The Tuneful Spoonful's Best on 180 Gram Vinyl

One of the most underrated of all ‘60s bands, the puppy-dog earnest The Lovin’ Spoonful sounds better and better as the 20th Century fades from view. This was their 3rd album, issued late in 1966 and the first containing all originals, many of which are stamped indelibly into the brains of Baby Boomers. The band combined folk, rock, jugband, country and of course, the influence of The Beatles.

Gravity escaped them because they were having too much damn fun cross-pollinating their musical tastes and play-acting at rock stardom to formulate a focused image that would play well in the hip “underground” scene forming around the time Hums was issued. Humor infused most of their music, and when they weren’t being funny or exuberant, they were being sincere.

Whether paying homage to the pickers in Nashville (“Nashville Cats”), or dealing with the excruciating pain or being picked on as a kid (“4 Eyes”), or extolling the pleasures of love and friendship (“Lovin’ You,” “Darlin’ Companion,” “Full Measure,” and “Bes’ Friends”) The Lovin’ Spoonful—and head songwriter John Sebastian— kept it breezy and light, but never vacuous. As good as those tunes are, they pale next to the moody, cinematic “Coconut Grove,” the intimate “Rain on the Roof,” and the album’s masterpiece, the #1 hit “Summer in the City” (with lyrics co-written by John’s younger brother Mark), the soundtrack to everyone’s summer of 1966. The song reeked of steamy sidewalks, sweltering fire-escapes, oppressive heat, and ultimately, sexual release. It had a pile-driver of a rhythm track in place of the band’s usual shuffle beat and drove home its message with devastating accuracy.

Back in 1966, buying “stereo” rock records was both difficult and risky. Finding them was tough enough—they were usually segregated in a small section—but determining if they were “real” stereo or “fake” stereo was nearly impossible. With Kama-Sutra being a small subsidiary of MGM—a label that issued many “fake” stereo records labeled either “stereo” or “Sounds Great in Stereo,” (which had me quipping at the time, “yea, it would sound great in stereo, but it’s not”), I remember buying the “stereo” version of the first Lovin’ Spoonful album Do You Believe in Magic? with great trepidation. The sound was superb, and real stereo, as was the sound on Daydream, the group’s second album. Hardly surprising since Hums and Daydream were engineered by the great Roy Halee, best known for his work with Simon and Garfunkel and The Byrds.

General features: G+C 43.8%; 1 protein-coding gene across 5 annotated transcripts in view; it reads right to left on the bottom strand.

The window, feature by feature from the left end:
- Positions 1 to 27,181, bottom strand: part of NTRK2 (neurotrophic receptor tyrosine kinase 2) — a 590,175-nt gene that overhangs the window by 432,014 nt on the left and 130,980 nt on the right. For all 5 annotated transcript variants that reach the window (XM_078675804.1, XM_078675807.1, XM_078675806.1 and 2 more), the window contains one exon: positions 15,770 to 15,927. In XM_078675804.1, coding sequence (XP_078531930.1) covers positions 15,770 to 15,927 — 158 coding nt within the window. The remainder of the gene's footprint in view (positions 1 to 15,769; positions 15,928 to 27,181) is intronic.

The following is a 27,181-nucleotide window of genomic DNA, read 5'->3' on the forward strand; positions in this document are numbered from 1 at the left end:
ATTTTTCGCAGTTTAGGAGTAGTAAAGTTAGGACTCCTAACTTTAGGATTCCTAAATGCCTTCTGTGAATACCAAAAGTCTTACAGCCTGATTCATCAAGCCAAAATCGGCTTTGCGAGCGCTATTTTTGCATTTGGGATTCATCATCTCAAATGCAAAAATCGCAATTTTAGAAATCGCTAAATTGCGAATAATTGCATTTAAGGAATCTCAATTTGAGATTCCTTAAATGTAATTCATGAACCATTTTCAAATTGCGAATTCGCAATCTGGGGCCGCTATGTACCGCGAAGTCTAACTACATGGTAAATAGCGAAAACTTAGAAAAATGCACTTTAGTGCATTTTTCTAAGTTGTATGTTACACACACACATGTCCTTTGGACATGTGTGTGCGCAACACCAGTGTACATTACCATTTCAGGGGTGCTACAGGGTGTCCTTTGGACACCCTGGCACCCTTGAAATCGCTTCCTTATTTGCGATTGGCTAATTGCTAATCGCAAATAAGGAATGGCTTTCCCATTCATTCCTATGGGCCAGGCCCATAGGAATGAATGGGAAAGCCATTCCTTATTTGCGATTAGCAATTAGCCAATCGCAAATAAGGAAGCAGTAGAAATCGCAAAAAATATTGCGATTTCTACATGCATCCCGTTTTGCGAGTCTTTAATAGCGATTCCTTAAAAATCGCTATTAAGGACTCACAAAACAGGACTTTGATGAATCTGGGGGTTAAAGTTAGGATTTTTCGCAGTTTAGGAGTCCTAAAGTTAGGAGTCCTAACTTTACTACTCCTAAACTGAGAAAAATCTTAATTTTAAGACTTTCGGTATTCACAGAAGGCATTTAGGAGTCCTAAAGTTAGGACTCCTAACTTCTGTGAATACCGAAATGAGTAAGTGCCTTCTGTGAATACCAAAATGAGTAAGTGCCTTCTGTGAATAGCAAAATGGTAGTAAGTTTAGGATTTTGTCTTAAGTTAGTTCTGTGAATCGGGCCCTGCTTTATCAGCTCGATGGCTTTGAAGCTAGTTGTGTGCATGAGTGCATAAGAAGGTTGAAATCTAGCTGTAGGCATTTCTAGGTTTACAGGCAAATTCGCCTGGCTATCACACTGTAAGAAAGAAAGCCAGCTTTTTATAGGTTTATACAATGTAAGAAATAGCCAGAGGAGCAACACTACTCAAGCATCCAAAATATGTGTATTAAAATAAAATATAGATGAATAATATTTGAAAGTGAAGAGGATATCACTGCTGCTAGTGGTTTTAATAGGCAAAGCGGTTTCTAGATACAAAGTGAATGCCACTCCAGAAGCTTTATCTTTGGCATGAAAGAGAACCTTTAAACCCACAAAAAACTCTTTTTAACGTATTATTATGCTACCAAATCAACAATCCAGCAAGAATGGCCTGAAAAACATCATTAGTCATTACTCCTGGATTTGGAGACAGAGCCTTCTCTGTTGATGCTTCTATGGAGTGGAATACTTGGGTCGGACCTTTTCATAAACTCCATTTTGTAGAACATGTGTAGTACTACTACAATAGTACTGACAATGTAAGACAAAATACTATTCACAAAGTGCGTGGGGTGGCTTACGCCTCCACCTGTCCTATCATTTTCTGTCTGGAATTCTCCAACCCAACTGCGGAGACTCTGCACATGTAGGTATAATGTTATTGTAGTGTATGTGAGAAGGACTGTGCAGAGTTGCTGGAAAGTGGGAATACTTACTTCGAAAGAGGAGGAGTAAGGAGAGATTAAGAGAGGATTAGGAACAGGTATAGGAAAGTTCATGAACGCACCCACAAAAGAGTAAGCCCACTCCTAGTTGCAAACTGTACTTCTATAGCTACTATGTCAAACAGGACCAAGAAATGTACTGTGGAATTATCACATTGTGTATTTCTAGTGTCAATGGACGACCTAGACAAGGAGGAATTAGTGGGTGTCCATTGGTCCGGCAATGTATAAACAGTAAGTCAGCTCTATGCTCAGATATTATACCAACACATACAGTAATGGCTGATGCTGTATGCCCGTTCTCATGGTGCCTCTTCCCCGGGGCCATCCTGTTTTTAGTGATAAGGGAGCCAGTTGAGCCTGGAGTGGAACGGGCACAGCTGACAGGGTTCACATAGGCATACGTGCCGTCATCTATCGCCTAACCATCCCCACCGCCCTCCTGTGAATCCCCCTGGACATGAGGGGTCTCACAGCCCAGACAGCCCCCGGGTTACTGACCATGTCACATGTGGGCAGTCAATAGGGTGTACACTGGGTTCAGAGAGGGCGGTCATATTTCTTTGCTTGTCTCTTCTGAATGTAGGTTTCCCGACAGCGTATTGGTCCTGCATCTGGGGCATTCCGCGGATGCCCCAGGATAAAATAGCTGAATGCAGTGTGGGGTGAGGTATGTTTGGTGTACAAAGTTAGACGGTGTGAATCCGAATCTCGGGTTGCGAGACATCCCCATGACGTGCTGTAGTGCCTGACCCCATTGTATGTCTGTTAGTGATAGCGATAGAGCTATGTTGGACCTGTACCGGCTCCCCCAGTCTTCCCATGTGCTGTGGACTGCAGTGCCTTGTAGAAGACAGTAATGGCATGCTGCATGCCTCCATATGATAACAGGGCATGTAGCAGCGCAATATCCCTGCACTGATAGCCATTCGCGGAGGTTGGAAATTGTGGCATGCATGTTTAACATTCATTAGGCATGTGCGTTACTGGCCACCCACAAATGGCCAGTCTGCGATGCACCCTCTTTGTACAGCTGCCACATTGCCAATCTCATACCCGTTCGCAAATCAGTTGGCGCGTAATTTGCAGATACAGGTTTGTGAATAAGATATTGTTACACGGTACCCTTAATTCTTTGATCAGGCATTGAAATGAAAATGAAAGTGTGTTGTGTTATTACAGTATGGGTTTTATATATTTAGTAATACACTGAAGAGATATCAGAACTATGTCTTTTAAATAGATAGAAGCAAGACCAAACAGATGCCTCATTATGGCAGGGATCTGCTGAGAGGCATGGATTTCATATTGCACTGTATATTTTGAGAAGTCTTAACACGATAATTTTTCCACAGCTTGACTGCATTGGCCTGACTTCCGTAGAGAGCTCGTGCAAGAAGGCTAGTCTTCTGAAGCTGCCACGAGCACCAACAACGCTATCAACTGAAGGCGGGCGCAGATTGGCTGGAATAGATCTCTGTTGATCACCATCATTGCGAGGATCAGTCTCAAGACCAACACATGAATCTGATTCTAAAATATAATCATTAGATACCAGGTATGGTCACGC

With Halee at the board, the sound had remarkable transparency, dimensionality, purity, dynamics and extension at the frequency extremes. Halee had an uncanny ability to create just the right sonic environment for each tune—something this Sundazed reissue demonstrates with great clarity. While these tunes are simple on the surface, if you pay attention to the small things—like the reverb choices—you will be rewarded. The tunes are riddled with ingenious use of both instruments and studio gimmickry, but applied so tastefully and discreetly, you won’t notice unless you consciously tune in. A genuine sonic treat.

Sundazed’s remastering is brighter, sharper and somewhat more antiseptic than the original, and what it loses in warmth and midrange suppleness, it makes up for with greater detail, transient speed and clarity—listen to the tack piano and jingle bells on “Full Measure,” or the juiciness of the harmonium on “Bes’ Friends.” Add worthwhile bonus tracks (instrumental versions of “Rain on the Roof” and “Voodoo in My Basement,” an alternate, extended take on “4 Eyes,” and Sebastian’s solo demo on “Darlin’ Companion”), gatefold presentation with excellent annotation and archival images of singles jackets, sheet music and other memorabilia and you have an exemplary reissue priced right. Recommended!

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Among their albums, this one really remains on me. The songs in there are truly amazing. How I wish I can hear them again in their new album. I never get to hear them play. But my parents told me they were a good band before. - Carmack Moving and Storage